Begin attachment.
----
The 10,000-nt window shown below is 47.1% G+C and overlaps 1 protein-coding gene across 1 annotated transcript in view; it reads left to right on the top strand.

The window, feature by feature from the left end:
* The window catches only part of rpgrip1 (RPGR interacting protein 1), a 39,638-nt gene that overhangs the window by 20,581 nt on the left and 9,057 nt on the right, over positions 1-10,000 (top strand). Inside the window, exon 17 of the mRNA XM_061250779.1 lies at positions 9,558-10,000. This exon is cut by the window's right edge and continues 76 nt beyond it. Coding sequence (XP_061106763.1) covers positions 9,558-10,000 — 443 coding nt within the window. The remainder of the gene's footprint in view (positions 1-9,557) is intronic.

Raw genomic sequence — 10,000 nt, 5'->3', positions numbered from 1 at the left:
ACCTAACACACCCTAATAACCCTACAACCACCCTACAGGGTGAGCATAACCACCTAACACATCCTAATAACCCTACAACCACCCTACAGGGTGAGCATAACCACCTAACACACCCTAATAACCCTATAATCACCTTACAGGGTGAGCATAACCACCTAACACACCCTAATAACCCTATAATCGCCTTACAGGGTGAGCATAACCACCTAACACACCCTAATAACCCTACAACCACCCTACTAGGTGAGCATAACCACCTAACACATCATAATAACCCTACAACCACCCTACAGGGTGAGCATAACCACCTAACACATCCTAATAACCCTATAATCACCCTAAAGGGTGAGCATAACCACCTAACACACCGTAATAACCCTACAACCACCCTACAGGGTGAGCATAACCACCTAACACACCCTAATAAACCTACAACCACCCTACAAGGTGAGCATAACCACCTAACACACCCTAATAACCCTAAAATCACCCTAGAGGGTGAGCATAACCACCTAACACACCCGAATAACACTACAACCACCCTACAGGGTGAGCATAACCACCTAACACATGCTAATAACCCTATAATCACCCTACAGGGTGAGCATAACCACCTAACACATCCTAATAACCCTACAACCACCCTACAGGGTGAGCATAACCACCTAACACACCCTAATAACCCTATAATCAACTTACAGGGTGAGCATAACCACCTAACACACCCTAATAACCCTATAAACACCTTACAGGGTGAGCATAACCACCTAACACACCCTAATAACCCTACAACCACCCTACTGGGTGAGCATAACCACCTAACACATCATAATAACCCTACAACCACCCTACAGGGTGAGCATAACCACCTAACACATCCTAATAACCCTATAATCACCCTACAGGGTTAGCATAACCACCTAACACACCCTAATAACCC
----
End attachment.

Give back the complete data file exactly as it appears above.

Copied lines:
The 10,000-nt window shown below is 47.1% G+C and overlaps 1 protein-coding gene across 1 annotated transcript in view; it reads left to right on the top strand.

The window, feature by feature from the left end:
* The window catches only part of rpgrip1 (RPGR interacting protein 1), a 39,638-nt gene that overhangs the window by 20,581 nt on the left and 9,057 nt on the right, over positions 1-10,000 (top strand). Inside the window, exon 17 of the mRNA XM_061250779.1 lies at positions 9,558-10,000. This exon is cut by the window's right edge and continues 76 nt beyond it. Coding sequence (XP_061106763.1) covers positions 9,558-10,000 — 443 coding nt within the window. The remainder of the gene's footprint in view (positions 1-9,557) is intronic.

Raw genomic sequence — 10,000 nt, 5'->3', positions numbered from 1 at the left:
ACCTAACACACCCTAATAACCCTACAACCACCCTACAGGGTGAGCATAACCACCTAACACATCCTAATAACCCTACAACCACCCTACAGGGTGAGCATAACCACCTAACACACCCTAATAACCCTATAATCACCTTACAGGGTGAGCATAACCACCTAACACACCCTAATAACCCTATAATCGCCTTACAGGGTGAGCATAACCACCTAACACACCCTAATAACCCTACAACCACCCTACTAGGTGAGCATAACCACCTAACACATCATAATAACCCTACAACCACCCTACAGGGTGAGCATAACCACCTAACACATCCTAATAACCCTATAATCACCCTAAAGGGTGAGCATAACCACCTAACACACCGTAATAACCCTACAACCACCCTACAGGGTGAGCATAACCACCTAACACACCCTAATAAACCTACAACCACCCTACAAGGTGAGCATAACCACCTAACACACCCTAATAACCCTAAAATCACCCTAGAGGGTGAGCATAACCACCTAACACACCCGAATAACACTACAACCACCCTACAGGGTGAGCATAACCACCTAACACATGCTAATAACCCTATAATCACCCTACAGGGTGAGCATAACCACCTAACACATCCTAATAACCCTACAACCACCCTACAGGGTGAGCATAACCACCTAACACACCCTAATAACCCTATAATCAACTTACAGGGTGAGCATAACCACCTAACACACCCTAATAACCCTATAAACACCTTACAGGGTGAGCATAACCACCTAACACACCCTAATAACCCTACAACCACCCTACTGGGTGAGCATAACCACCTAACACATCATAATAACCCTACAACCACCCTACAGGGTGAGCATAACCACCTAACACATCCTAATAACCCTATAATCACCCTACAGGGTTAGCATAACCACCTAACACACCCTAATAACCC